|2010 NBA Draft||NBA||Drafted 26th overall by Oklahoma City.|
|8th July, 2010||NBA||Draft rights traded by Oklahoma City, along with the draft rights to Craig Brackins (#21) to New Orleans in exchange for Morris Peterson and the draft rights to Cole Aldrich (#10, 2010).|
|8th July, 2010||NBA||Signed four year, $5,686,879 rookie scale contract with New Orleans. Included team options for 2012/13 and 2013/14.|
|24th December, 2011||NBA||Traded by New Orleans to Memphis in exchange for Greivis Vasquez.|
|25th January, 2012||NBA||Memphis exercised 2012/13 team option.|
|31st October, 2012||NBA||Memphis exercised 2013/14 team option.|
|31st October, 2013||NBA||Signed a four year, $14 million extension with Memphis.|
|12th January, 2015||NBA||As a part of a three team deal, traded by Memphis to New Orleans, along with a 2015 second round pick (#56, Branden Dawson), and along with Tayshaun Prince and a future protected first round pick (deferred to 2018) to Boston, in exchange for Jeff Green from Boston and Russ Smith from New Orleans.|
|1st September, 2017||NBA||Traded by New Orleans, along with a 2018 second round pick and chas, to Chicago in exchange for the draft rights to Ater Majok (#58, 2011).|
|1st February, 2018||NBA||Waived by Chicago.|
|29th August, 2018||NBA||Signed a guaranteed one year minimum salary contract with San Antonio.|
|2006 - 2010||Washington (NCAA)|
|June 2010 - July 2010||Oklahoma City Thunder (NBA)|
|July 2010 - December 2011||New Orleans Hornets (NBA)|
|December 2011 - January 2015||Memphis Grizzlies (NBA)|
|January 2015 - September 2017||New Orleans Pelicans (NBA)|
|September 2017 - February 2019||Chicago Bulls (NBA)|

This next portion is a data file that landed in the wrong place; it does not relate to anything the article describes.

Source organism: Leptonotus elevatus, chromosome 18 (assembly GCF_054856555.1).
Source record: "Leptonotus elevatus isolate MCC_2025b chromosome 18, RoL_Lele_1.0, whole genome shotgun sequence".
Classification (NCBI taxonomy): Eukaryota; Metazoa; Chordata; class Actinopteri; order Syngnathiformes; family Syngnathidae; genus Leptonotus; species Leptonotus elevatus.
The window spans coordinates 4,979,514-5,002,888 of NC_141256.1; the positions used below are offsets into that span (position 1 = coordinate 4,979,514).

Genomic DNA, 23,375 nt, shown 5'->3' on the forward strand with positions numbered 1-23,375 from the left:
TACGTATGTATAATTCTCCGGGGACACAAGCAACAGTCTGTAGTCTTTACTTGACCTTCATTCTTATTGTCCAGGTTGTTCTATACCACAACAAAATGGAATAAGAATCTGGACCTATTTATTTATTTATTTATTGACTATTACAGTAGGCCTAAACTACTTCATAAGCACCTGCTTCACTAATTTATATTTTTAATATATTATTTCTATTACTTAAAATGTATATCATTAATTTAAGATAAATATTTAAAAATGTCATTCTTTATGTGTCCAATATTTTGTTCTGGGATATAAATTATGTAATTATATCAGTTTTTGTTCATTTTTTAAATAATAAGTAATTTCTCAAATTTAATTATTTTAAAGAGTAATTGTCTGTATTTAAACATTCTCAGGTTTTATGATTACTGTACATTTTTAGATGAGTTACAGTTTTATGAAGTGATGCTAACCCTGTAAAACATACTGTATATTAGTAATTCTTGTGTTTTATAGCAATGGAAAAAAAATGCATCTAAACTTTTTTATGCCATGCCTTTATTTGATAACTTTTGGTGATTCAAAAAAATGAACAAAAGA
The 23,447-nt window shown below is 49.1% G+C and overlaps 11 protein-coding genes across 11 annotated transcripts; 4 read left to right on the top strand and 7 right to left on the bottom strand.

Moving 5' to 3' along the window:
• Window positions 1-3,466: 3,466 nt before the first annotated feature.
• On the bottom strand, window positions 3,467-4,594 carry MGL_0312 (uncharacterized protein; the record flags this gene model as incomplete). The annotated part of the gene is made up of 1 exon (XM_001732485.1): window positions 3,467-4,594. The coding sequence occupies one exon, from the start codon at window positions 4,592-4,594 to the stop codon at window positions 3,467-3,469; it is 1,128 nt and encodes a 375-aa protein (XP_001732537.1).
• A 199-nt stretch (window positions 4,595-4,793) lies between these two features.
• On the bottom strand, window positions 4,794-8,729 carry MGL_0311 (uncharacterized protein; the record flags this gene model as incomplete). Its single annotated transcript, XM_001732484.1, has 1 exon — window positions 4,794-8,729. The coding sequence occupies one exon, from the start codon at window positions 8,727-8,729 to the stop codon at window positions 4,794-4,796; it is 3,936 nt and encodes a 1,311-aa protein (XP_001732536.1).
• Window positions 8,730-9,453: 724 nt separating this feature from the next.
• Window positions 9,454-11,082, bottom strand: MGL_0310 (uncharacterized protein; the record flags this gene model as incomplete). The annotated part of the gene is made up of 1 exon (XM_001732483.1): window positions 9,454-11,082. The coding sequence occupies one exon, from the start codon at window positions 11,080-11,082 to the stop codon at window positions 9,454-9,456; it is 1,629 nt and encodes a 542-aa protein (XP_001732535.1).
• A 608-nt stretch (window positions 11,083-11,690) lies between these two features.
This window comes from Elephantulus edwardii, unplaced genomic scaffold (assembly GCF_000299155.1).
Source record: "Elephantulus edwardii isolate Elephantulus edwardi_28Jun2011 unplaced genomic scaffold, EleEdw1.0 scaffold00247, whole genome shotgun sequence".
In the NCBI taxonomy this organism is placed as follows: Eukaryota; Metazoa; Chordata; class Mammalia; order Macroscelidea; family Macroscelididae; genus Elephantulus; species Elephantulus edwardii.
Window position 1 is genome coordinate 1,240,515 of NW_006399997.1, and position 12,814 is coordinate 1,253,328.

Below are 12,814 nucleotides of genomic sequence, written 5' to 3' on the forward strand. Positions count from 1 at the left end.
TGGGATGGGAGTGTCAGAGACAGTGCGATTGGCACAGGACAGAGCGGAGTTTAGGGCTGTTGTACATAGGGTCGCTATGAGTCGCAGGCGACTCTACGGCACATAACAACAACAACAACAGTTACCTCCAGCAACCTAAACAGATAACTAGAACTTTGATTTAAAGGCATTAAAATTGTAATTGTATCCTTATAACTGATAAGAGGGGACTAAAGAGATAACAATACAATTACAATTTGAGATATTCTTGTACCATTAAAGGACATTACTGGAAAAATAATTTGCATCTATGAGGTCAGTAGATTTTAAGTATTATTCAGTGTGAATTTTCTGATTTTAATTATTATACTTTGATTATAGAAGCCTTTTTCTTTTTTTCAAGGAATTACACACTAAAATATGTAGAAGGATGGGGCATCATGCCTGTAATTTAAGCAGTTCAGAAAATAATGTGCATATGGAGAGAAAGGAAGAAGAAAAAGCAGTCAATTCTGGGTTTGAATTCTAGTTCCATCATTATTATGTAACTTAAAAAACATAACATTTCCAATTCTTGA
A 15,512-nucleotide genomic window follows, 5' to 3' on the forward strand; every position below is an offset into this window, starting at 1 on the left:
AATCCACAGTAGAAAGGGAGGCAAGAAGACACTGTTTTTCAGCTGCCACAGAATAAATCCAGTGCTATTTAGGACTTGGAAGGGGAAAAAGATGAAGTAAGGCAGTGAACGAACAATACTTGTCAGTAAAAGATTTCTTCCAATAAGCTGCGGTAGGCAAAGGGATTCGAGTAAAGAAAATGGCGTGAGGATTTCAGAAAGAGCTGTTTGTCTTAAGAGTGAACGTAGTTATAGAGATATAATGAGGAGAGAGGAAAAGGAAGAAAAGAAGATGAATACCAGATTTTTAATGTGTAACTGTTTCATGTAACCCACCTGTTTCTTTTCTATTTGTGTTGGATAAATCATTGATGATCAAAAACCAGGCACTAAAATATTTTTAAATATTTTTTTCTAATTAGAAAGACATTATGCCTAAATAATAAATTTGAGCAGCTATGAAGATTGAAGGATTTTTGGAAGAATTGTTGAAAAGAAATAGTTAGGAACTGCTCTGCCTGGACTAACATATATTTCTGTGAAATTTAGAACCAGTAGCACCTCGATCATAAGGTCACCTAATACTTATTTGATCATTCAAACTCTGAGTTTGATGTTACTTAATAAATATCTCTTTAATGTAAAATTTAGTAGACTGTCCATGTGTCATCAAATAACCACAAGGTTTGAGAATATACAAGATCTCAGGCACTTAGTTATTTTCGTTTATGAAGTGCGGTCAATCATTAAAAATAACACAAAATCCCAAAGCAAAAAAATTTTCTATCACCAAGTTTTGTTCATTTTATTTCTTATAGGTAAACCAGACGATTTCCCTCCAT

|August 2018 - present||San Antonio Spurs (NBA)|
June 29, 2018
SF – 6’7, 220lbs - 30 years old – 8 years of experience
Kudos to Pondexter for making it back to the NBA after two full seasons missed with knee injury and subsequent serious infection. The injuries, however, have robbed him of much of his game. In his return, Pondexter roughly knew what to do on both ends and where to be, yet his much-diminished athleticism left him unable to do much of it, which undermined any defensive nous – having also never been a great ball handler or shooter, his offensive role essentially did not exist. The size is an advantage, but there are better three-and-D role players available, and it is tough to see a path back to the NBA now that the guaranteed money has dried up. Not unless that knee keeps getting better.
June 29, 2017
SF, 6’7, 210lbs, 29 years old, 6 years of experience
Pondexter has fully missed both of the last two seasons due to injury and should not be considered a part of the future at all until further notice, let alone a key part. It should be remembered that he was a fairly marginal player even before the injuries.
Player Plan: One year and $3,853,931 remaining. Allow to expire. If he takes the court, even better.
January 8, 2014
Memphis are said to have targeted Lee. The deal was thus their idea. This is...fine, potentially. If Courtney Lee continued to play at the standard that he has done this season, then he is both worthy (just) of his price tag, and a useful fit for the Grizzlies. They need an extra secondary ball-handler with adequate defense and good outside shooting, and Lee, with his better jumpshooting and size, is more suited for this role than Bayless.